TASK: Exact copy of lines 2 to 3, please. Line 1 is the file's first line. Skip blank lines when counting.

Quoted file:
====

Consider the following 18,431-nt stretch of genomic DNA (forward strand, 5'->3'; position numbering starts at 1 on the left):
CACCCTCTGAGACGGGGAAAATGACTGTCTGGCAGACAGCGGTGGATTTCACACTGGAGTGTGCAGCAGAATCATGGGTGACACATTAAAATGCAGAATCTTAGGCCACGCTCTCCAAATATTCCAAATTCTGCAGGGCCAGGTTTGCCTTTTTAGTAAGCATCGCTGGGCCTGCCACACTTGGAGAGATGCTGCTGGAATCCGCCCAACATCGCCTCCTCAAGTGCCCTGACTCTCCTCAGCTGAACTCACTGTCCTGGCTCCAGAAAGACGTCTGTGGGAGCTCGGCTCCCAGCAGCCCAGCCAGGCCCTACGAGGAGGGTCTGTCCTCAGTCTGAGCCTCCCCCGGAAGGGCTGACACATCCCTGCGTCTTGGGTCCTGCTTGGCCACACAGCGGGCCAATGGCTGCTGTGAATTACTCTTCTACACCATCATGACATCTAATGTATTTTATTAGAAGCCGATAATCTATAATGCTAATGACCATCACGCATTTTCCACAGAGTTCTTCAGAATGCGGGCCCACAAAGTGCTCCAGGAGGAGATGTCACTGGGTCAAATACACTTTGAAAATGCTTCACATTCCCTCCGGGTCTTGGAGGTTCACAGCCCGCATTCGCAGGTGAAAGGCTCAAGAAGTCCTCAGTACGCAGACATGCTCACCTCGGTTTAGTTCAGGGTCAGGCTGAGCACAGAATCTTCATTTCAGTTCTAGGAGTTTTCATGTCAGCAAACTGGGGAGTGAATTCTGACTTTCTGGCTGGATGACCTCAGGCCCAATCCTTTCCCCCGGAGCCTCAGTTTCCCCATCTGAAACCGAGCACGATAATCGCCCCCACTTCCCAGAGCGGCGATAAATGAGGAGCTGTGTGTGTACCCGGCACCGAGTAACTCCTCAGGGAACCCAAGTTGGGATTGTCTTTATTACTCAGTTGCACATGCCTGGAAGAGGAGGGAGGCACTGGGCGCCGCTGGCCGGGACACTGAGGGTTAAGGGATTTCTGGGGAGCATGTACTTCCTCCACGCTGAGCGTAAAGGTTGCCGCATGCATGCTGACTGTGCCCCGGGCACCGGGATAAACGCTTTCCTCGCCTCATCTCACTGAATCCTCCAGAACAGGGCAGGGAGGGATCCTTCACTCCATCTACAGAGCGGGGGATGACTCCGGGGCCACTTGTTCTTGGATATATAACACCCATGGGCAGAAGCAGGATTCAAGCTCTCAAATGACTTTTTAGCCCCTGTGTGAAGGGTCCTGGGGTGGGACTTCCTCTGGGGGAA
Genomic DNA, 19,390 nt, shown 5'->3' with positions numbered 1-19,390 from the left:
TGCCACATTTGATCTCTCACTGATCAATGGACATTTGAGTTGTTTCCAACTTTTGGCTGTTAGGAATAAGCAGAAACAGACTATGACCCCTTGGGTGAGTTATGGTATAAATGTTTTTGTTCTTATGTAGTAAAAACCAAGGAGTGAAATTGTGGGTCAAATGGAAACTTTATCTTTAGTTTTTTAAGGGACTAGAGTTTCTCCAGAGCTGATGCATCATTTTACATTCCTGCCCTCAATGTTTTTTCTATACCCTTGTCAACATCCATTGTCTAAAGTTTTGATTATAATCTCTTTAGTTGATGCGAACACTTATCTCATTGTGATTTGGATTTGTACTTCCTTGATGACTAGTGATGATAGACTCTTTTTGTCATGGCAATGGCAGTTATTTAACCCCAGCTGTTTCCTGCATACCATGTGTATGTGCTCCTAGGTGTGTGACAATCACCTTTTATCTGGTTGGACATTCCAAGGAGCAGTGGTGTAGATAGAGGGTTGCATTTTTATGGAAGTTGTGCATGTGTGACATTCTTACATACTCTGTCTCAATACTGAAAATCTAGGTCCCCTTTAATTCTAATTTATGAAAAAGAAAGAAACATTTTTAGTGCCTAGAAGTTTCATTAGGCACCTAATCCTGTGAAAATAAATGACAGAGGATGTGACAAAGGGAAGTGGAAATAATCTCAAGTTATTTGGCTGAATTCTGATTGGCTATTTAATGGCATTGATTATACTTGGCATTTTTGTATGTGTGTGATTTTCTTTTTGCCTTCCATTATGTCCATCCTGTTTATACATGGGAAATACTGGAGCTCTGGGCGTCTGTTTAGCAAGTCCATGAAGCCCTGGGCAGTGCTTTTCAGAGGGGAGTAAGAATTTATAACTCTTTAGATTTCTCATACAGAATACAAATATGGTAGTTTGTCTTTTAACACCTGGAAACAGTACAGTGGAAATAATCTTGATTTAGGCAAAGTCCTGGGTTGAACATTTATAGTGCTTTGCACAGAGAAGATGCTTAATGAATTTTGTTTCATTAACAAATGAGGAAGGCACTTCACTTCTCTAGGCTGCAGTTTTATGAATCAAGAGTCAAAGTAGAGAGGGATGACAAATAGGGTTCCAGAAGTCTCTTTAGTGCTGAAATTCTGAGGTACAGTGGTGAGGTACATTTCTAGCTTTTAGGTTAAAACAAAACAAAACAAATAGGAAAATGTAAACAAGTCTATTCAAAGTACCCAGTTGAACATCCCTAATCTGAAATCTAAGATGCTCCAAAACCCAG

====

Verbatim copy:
CACCCTCTGAGACGGGGAAAATGACTGTCTGGCAGACAGCGGTGGATTTCACACTGGAGTGTGCAGCAGAATCATGGGTGACACATTAAAATGCAGAATCTTAGGCCACGCTCTCCAAATATTCCAAATTCTGCAGGGCCAGGTTTGCCTTTTTAGTAAGCATCGCTGGGCCTGCCACACTTGGAGAGATGCTGCTGGAATCCGCCCAACATCGCCTCCTCAAGTGCCCTGACTCTCCTCAGCTGAACTCACTGTCCTGGCTCCAGAAAGACGTCTGTGGGAGCTCGGCTCCCAGCAGCCCAGCCAGGCCCTACGAGGAGGGTCTGTCCTCAGTCTGAGCCTCCCCCGGAAGGGCTGACACATCCCTGCGTCTTGGGTCCTGCTTGGCCACACAGCGGGCCAATGGCTGCTGTGAATTACTCTTCTACACCATCATGACATCTAATGTATTTTATTAGAAGCCGATAATCTATAATGCTAATGACCATCACGCATTTTCCACAGAGTTCTTCAGAATGCGGGCCCACAAAGTGCTCCAGGAGGAGATGTCACTGGGTCAAATACACTTTGAAAATGCTTCACATTCCCTCCGGGTCTTGGAGGTTCACAGCCCGCATTCGCAGGTGAAAGGCTCAAGAAGTCCTCAGTACGCAGACATGCTCACCTCGGTTTAGTTCAGGGTCAGGCTGAGCACAGAATCTTCATTTCAGTTCTAGGAGTTTTCATGTCAGCAAACTGGGGAGTGAATTCTGACTTTCTGGCTGGATGACCTCAGGCCCAATCCTTTCCCCCGGAGCCTCAGTTTCCCCATCTGAAACCGAGCACGATAATCGCCCCCACTTCCCAGAGCGGCGATAAATGAGGAGCTGTGTGTGTACCCGGCACCGAGTAACTCCTCAGGGAACCCAAGTTGGGATTGTCTTTATTACTCAGTTGCACATGCCTGGAAGAGGAGGGAGGCACTGGGCGCCGCTGGCCGGGACACTGAGGGTTAAGGGATTTCTGGGGAGCATGTACTTCCTCCACGCTGAGCGTAAAGGTTGCCGCATGCATGCTGACTGTGCCCCGGGCACCGGGATAAACGCTTTCCTCGCCTCATCTCACTGAATCCTCCAGAACAGGGCAGGGAGGGATCCTTCACTCCATCTACAGAGCGGGGGATGACTCCGGGGCCACTTGTTCTTGGATATATAACACCCATGGGCAGAAGCAGGATTCAAGCTCTCAAATGACTTTTTAGCCCCTGTGTGAAGGGTCCTGGGGTGGGACTTCCTCTGGGGGAA
Genomic DNA, 19,390 nt, shown 5'->3' with positions numbered 1-19,390 from the left: